CubaNews / August 2012
If Cuba ever found offshore petroleum in exportable quantities, would the island one day resemble democratic, squeaky-clean Norway — or impoverished, corruption-ridden Nigeria?
Even without any huge oil discoveries, is the growth of Cuba’s economy in the first decade of the 21st century really sustainable? What about prospects for economic reform under President Raúl Castro — should Cuba follow the Chinese model, the Vietnamese model or neither?
These were only a few of the dozens of questions raised by scholars at the 22nd annual conference of the Association of the Study of the Cuban Economy (ASCE).
The Aug. 2-4 event — held at the Downtown Miami Hilton Hotel — attracted some 120 academics, Cuba experts, journalists and government officials eager to share their research in the midst of some of the most sweeping economic changes Cuba has seen in half a century.
“The most visible change we’ve seen in Cuba is the rise of the cuentapropista. It’s been very dramatic,” said Phil Peters of the Lexington Institute. “In the 1990s, it was seen as a necessary evil. Cuban officials held their noses when talking about it, because it had nothing to do with the central goals of the government. Now it’s at the center of the process. The licensing process is pretty open. It’s like night and day.”
Peters and other scholars presented 45 papers during the event, and CubaNews is summarizing their findings in a series of exclusive articles running this month and next.
In some ways, the conference marked a turning point for ASCE, which for the first time in its history elected as its president someone with no family ties to Cuba: 40-year-old professor Ted Henken of New York’s Baruch College (see our profile of Henken, page 8 of this issue).
In a keynote speech, Harvard University professor Jorge Domínguez addressed the issue “Can Cubans Rule Cuba?” by pointing out what he said was the weakening of the communist regime under Raúl.
Domínguez said he respects enormously Raúl’s ability to take total responsibility for the failures of the Cuban economy but criticized the “micromanagement” of the economy as spelled out in the newly promulgated rules for self-employment.
“For instance, this band can play this type of music but not that one,” he said. “You’re creating extraordinary uncertainty by saying you can engage in an activity, but that it can be taken away. Why would you invest in Cuba under such circumstances?”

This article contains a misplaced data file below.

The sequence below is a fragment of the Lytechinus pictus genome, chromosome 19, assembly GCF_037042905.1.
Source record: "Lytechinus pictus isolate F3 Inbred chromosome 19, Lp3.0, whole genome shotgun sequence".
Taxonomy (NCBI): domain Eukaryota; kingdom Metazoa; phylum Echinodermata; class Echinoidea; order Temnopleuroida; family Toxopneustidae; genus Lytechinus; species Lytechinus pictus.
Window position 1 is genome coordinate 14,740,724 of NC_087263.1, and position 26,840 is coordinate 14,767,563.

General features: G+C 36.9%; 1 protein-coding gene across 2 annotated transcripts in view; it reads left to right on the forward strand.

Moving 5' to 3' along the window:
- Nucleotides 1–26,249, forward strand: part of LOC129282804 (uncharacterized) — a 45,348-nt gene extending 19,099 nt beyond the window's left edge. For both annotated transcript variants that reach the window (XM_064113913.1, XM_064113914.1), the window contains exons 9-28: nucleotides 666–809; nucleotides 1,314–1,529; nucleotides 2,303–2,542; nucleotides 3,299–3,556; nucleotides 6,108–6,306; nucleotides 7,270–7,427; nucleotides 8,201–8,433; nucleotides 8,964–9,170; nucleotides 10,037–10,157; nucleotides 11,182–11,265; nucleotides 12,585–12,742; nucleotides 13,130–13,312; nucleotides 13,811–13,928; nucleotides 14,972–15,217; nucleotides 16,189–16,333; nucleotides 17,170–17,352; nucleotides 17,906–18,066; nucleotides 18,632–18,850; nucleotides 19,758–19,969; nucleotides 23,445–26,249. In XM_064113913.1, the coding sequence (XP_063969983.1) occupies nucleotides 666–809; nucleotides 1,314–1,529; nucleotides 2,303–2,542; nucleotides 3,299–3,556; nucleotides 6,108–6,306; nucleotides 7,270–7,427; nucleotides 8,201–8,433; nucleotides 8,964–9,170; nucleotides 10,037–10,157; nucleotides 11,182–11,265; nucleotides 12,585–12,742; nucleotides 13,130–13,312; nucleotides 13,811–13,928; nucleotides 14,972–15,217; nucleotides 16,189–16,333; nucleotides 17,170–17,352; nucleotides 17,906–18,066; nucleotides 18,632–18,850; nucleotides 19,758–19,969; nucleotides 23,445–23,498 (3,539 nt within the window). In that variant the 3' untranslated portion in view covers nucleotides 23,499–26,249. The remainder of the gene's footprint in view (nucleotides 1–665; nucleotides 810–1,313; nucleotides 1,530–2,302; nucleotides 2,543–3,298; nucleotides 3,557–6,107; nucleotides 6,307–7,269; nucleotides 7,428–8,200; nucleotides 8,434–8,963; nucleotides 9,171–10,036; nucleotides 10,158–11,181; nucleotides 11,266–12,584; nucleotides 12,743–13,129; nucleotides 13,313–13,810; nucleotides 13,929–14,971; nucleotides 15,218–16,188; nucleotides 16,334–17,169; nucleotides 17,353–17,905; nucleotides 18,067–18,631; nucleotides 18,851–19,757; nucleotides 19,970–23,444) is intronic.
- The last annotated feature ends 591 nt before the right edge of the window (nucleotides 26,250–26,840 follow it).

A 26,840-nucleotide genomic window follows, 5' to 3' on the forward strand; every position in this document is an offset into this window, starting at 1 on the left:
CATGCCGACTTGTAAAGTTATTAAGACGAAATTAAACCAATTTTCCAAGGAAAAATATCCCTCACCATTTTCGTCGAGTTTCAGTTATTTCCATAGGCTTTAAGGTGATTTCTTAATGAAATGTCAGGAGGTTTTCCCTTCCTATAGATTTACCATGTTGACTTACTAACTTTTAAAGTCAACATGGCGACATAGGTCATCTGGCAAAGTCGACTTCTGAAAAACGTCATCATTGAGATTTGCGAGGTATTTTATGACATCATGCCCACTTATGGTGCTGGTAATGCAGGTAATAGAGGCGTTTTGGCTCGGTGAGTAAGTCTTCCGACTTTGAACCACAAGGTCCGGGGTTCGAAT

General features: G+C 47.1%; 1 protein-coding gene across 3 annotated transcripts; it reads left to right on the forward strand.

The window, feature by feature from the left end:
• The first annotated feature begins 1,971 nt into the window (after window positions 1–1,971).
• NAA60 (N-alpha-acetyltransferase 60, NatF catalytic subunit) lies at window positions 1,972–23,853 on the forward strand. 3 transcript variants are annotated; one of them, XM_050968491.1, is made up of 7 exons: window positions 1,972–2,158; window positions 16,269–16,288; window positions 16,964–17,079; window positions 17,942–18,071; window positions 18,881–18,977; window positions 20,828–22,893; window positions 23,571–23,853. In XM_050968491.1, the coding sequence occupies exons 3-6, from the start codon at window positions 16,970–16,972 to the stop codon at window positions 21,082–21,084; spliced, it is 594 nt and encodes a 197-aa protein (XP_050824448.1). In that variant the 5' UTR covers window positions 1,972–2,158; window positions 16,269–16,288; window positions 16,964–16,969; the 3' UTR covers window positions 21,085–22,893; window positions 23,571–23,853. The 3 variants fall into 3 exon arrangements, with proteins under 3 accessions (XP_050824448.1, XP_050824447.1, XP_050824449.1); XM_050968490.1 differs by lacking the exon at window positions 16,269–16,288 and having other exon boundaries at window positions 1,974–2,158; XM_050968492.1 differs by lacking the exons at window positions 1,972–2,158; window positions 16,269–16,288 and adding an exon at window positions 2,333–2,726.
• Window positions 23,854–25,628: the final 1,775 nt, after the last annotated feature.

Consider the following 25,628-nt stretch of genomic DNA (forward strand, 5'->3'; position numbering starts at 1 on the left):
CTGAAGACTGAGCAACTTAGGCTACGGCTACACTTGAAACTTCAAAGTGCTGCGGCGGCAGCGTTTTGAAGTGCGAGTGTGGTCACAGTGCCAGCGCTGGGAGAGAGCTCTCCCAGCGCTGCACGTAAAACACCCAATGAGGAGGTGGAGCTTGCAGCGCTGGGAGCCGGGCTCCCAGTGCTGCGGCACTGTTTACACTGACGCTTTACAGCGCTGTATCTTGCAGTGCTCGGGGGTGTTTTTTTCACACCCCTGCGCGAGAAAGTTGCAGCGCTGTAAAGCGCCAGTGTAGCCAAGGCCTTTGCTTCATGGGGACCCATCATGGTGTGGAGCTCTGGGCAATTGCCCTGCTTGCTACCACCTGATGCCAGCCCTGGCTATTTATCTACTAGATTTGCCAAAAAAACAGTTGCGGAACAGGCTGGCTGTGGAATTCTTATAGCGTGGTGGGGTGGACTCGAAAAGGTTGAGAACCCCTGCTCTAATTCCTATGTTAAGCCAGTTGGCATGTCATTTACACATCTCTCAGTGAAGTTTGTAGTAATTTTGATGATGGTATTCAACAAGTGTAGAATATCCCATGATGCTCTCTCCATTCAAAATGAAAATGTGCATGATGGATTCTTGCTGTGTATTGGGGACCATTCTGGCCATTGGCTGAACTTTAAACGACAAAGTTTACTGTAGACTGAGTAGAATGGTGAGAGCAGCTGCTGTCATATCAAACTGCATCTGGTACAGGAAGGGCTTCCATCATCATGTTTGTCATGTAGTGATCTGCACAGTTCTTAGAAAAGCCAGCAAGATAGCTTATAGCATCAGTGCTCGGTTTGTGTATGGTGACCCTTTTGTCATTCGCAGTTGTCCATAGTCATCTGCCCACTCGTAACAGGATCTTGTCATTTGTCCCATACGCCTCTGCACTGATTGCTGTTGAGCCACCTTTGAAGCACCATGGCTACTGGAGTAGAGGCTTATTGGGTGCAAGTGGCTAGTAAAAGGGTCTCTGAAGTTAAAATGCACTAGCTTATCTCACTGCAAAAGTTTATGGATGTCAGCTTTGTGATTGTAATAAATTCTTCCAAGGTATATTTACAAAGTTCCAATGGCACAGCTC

Among the papers presented at ASCE was one by retired IMF economist Joaquín Pujól entitled “Cuba’s Membership Requirements in the IMF and the Possible Role of Other International Institutions in Financing Sustain-able Economic Growth in Cuba.”
Not all the papers had such long titles.
“Trade and Agriculture” — presented jointly by legal experts Tim Ashby and Stephen Kimmerling — looked at the implications of opening the U.S. market to imports of Cuban fruits, vegetables and other items that don’t compete with American farmers.
Ashby held up as an example the African Growth and Opportunity Act, signed into law in 2000 by President Clinton. AGOA’s aim is to boost trade and investment opportunities for 38 sub-Saharan African countries.
“The United States has a history of providing development assistance and trade access to developing nations, particularly to its neighbors in Latin America and the Carib-bean,” he said. “A strong argument could be made that the best means of assisting Cuba at minimal cost would be to implement trade access for the island’s products — particularly those of agricultural origin which would not compete with products grown in the U.S.”
Miami real-estate lawyer Antonio Zamora, part-owner of CubaNews, gave a compelling talk on recent property reforms and their implications for hotel and marina investment.
Retired IMF economist Armando Linde, in a lengthy presentation that examines whether Raúl Castro is serious about liberalizing the Cuban economy, concludes that he is not.
“If Raúl is truly a reformer, then why were the modest economic liberties put in place during the Special Period rescinded as soon as the risks to the regime ended?” he asked. “How come Raúl waited six years from the time he took over to launch with great fanfare the so-called economic reforms?”
Linde’s conclusion: “I do not find the reformist version complelling. It portrays Raúl as meek and submissive. To me, Raúl is a grudging reformer at best.”